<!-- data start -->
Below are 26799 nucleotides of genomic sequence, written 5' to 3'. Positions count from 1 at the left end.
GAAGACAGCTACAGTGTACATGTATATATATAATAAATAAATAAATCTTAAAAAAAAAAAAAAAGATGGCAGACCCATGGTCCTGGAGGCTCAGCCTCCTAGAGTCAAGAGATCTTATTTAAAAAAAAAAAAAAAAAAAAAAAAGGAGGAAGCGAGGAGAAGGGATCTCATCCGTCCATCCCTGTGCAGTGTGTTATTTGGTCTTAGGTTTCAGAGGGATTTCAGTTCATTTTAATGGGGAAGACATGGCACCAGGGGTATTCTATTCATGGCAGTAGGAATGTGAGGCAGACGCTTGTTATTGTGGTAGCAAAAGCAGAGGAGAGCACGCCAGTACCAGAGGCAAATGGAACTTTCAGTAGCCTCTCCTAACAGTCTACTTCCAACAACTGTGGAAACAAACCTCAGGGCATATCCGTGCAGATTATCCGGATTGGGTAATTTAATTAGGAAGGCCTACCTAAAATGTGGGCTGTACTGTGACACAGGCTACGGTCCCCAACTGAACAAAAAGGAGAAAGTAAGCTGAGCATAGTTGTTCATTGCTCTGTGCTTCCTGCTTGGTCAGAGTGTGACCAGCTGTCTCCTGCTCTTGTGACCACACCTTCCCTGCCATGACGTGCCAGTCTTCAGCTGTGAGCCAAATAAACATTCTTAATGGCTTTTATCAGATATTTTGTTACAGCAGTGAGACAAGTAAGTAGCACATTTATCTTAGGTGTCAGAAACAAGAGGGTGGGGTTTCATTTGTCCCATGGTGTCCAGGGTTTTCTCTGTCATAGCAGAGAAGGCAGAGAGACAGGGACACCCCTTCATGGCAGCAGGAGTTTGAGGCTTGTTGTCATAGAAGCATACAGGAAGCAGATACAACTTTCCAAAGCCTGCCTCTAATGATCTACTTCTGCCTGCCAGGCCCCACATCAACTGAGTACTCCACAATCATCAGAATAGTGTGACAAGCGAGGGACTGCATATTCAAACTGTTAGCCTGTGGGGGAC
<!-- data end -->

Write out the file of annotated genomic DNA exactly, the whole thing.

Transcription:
Below are 26799 nucleotides of genomic sequence, written 5' to 3'. Positions count from 1 at the left end.
GAAGACAGCTACAGTGTACATGTATATATATAATAAATAAATAAATCTTAAAAAAAAAAAAAAAGATGGCAGACCCATGGTCCTGGAGGCTCAGCCTCCTAGAGTCAAGAGATCTTATTTAAAAAAAAAAAAAAAAAAAAAAAAGGAGGAAGCGAGGAGAAGGGATCTCATCCGTCCATCCCTGTGCAGTGTGTTATTTGGTCTTAGGTTTCAGAGGGATTTCAGTTCATTTTAATGGGGAAGACATGGCACCAGGGGTATTCTATTCATGGCAGTAGGAATGTGAGGCAGACGCTTGTTATTGTGGTAGCAAAAGCAGAGGAGAGCACGCCAGTACCAGAGGCAAATGGAACTTTCAGTAGCCTCTCCTAACAGTCTACTTCCAACAACTGTGGAAACAAACCTCAGGGCATATCCGTGCAGATTATCCGGATTGGGTAATTTAATTAGGAAGGCCTACCTAAAATGTGGGCTGTACTGTGACACAGGCTACGGTCCCCAACTGAACAAAAAGGAGAAAGTAAGCTGAGCATAGTTGTTCATTGCTCTGTGCTTCCTGCTTGGTCAGAGTGTGACCAGCTGTCTCCTGCTCTTGTGACCACACCTTCCCTGCCATGACGTGCCAGTCTTCAGCTGTGAGCCAAATAAACATTCTTAATGGCTTTTATCAGATATTTTGTTACAGCAGTGAGACAAGTAAGTAGCACATTTATCTTAGGTGTCAGAAACAAGAGGGTGGGGTTTCATTTGTCCCATGGTGTCCAGGGTTTTCTCTGTCATAGCAGAGAAGGCAGAGAGACAGGGACACCCCTTCATGGCAGCAGGAGTTTGAGGCTTGTTGTCATAGAAGCATACAGGAAGCAGATACAACTTTCCAAAGCCTGCCTCTAATGATCTACTTCTGCCTGCCAGGCCCCACATCAACTGAGTACTCCACAATCATCAGAATAGTGTGACAAGCGAGGGACTGCATATTCAAACTGTTAGCCTGTGGGGGAC